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Holocaust - Live From The Raw Loud'N'Live (1981)



Holocaust jest progresywnym heavy metalowym zespołem założonym w 1977 roku w Edynburgu w Szkocji.Oryginalny skład zespołu twożyli gitarzyści John Mortimer i Ed Dudley, wokalista Gary Lettice, basista Robin Begg i perkusista Paul Collins.Zespół stał się częścią nowej fali brytyjskiego ruchu heavymetalowego. Po licznych zmianach składu z powodu konfliktów wewnętrznych, Jan Mortimer pozostaje jedynym z założycieli zespołu Holocaust od „No Man’s Land”.



Hailing from Edinburgh, Scotland, Holocaust were formed in the late '70s, and featured vocalist Gary Lettice, guitarists John Mortimer and Ed Dudley, bassist Robin Begg, and drummer Nicky Arkless. Like many New Wave of British Heavy Metal bands, Holocaust cut their teeth in local clubs during the waning days of punk, before finally scoring an independent record deal and issuing 1981's seminal The Nightcomers. Though commercially unsuccessful, the album has remained a favorite of the genre and was later cited as a major influence by members of Metallica, who covered the song "The Small Hours" from the band's subsequent release, 1983's Live -- Hot Curry and Wine. But the band was already experiencing internal strife and fell apart before the recording of 1984's disjointed No Man's Land, which featured sole surviving original member John Mortimer handling vocals, guitars, and bass, and backed by drummer Steve Cowen. Five years would pass before the duo (along with bassist David Rosie) resurrected Holocaust once again, going on to release a number of solid efforts, including 1989's The Sound of Souls, 1992's Hypnosis of Birds, 1996's Spirits Fly, and 1997's Covenant. 2003 saw the band's work collected on the anthology Smokin Valves ~ Eduardo Rivadavia, Rovi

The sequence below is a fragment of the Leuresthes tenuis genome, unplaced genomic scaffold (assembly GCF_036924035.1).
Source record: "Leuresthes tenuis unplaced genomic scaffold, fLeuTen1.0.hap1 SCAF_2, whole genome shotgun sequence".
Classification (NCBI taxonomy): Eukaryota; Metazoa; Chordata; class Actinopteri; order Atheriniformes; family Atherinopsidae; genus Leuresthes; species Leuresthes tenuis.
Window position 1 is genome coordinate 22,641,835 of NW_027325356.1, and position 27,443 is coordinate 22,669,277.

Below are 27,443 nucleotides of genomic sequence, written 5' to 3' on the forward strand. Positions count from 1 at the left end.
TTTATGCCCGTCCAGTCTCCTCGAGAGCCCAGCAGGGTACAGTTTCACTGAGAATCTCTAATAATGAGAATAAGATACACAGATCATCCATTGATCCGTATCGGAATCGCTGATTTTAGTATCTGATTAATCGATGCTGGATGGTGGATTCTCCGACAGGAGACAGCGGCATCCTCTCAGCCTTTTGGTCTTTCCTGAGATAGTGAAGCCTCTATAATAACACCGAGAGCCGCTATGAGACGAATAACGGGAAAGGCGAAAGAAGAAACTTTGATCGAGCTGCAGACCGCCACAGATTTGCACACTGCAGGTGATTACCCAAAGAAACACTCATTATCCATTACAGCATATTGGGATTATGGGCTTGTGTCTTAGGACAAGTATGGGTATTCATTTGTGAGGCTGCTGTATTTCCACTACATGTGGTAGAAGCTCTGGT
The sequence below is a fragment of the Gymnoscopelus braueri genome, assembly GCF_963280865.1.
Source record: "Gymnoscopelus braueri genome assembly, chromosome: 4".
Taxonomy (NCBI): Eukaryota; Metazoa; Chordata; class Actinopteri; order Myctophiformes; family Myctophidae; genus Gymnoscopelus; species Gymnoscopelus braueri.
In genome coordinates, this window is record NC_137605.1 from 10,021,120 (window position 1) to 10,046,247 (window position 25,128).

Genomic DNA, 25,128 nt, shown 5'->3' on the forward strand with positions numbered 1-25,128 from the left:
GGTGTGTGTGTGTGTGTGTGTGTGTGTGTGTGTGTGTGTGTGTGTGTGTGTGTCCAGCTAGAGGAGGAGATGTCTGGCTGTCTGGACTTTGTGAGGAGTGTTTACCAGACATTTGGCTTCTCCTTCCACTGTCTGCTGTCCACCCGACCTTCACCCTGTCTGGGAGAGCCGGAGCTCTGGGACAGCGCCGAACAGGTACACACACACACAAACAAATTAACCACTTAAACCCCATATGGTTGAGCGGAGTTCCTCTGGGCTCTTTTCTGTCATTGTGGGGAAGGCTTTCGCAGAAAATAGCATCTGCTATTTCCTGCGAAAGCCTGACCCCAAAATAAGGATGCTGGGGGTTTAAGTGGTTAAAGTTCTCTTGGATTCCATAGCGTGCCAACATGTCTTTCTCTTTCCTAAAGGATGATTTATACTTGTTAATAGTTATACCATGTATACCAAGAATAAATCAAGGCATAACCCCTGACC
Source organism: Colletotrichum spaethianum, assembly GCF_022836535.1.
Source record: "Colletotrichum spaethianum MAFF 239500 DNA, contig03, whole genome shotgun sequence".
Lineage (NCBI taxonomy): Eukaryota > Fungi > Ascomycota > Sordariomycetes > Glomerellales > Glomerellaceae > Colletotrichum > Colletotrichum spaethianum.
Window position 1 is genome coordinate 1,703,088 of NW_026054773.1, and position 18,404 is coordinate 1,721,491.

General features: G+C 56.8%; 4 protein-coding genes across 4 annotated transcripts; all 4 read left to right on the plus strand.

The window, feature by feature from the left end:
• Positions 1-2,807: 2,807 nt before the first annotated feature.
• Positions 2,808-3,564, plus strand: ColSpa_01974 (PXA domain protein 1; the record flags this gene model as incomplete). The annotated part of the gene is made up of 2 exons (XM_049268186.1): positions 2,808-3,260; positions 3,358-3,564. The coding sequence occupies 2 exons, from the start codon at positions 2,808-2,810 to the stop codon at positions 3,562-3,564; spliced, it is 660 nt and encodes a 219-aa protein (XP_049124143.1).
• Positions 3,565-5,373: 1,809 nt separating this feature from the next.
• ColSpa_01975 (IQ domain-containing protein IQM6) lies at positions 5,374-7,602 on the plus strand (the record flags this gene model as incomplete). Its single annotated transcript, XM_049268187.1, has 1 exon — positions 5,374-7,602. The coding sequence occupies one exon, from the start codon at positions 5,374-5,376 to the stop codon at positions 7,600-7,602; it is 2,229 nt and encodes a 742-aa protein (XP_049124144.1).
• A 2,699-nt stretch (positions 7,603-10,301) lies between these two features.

Interview with JOHN MORTIMER
Erik Chrupalyk

U.F.-WHAT HAVE YOU GUYS BEEN UP TO LATELY? ARE YOU RECORDING?

JOHN: We are continuing pre-production work on the new album "Primal" right now, (July). As for what we've been up to lately, well, we had a couple of shows in NJ in April, one of which was the Meltdown 3 festival; we've been building up our profile on the web, getting all the machinery in place for long term touring, especially in the US.

U.F.-I SAW THE INTERVIEW A FEW MONTHS BACK, IN METAL MANIACS, AND YOU AND WHOEVER INTERVIEWED YOU (PROBABLY WAGNER) KEPT SAYING HOW THE NEW HOLOCAUST IS NOTHING LIKE THE OLD HOLOCAUST, BUT ACTUALLY, I CAN STILL SEE THE RESEMBLENCE. IN WHAT WAYS DO YOU THINK THE BAND HAS CHANGED OVER THE YEARS?